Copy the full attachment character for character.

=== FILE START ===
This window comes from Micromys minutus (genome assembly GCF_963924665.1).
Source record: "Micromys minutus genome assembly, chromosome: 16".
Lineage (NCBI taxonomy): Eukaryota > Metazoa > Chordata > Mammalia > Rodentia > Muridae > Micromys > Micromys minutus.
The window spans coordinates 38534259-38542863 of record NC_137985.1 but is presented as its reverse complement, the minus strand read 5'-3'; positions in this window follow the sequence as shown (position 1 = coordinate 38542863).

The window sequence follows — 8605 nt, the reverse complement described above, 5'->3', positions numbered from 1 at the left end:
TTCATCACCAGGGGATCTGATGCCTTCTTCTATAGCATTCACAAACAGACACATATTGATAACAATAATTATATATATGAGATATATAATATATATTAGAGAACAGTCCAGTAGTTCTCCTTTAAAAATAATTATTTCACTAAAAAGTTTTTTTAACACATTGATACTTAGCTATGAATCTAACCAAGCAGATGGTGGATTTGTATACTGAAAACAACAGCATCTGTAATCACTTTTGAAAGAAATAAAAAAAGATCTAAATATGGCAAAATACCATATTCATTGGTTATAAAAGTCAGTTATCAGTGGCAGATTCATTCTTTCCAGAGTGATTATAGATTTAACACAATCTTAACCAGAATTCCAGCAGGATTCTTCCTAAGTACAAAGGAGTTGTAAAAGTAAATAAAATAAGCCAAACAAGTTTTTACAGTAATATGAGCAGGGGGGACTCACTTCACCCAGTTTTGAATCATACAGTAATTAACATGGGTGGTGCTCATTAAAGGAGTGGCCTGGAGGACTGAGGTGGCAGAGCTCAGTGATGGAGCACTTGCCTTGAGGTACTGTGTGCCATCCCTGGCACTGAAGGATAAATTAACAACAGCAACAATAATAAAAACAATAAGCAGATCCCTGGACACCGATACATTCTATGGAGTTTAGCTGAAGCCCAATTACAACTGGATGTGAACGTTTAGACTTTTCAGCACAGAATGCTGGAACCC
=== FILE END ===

This window comes from Micromys minutus (genome assembly GCF_963924665.1).
Source record: "Micromys minutus genome assembly, chromosome: 16".
Lineage (NCBI taxonomy): Eukaryota > Metazoa > Chordata > Mammalia > Rodentia > Muridae > Micromys > Micromys minutus.
The window spans coordinates 38534259-38542863 of record NC_137985.1 but is presented as its reverse complement, the minus strand read 5'-3'; positions in this window follow the sequence as shown (position 1 = coordinate 38542863).

The window sequence follows — 8605 nt, the reverse complement described above, 5'->3', positions numbered from 1 at the left end:
TTCATCACCAGGGGATCTGATGCCTTCTTCTATAGCATTCACAAACAGACACATATTGATAACAATAATTATATATATGAGATATATAATATATATTAGAGAACAGTCCAGTAGTTCTCCTTTAAAAATAATTATTTCACTAAAAAGTTTTTTTAACACATTGATACTTAGCTATGAATCTAACCAAGCAGATGGTGGATTTGTATACTGAAAACAACAGCATCTGTAATCACTTTTGAAAGAAATAAAAAAAGATCTAAATATGGCAAAATACCATATTCATTGGTTATAAAAGTCAGTTATCAGTGGCAGATTCATTCTTTCCAGAGTGATTATAGATTTAACACAATCTTAACCAGAATTCCAGCAGGATTCTTCCTAAGTACAAAGGAGTTGTAAAAGTAAATAAAATAAGCCAAACAAGTTTTTACAGTAATATGAGCAGGGGGGACTCACTTCACCCAGTTTTGAATCATACAGTAATTAACATGGGTGGTGCTCATTAAAGGAGTGGCCTGGAGGACTGAGGTGGCAGAGCTCAGTGATGGAGCACTTGCCTTGAGGTACTGTGTGCCATCCCTGGCACTGAAGGATAAATTAACAACAGCAACAATAATAAAAACAATAAGCAGATCCCTGGACACCGATACATTCTATGGAGTTTAGCTGAAGCCCAATTACAACTGGATGTGAACGTTTAGACTTTTCAGCACAGAATGCTGGAACCC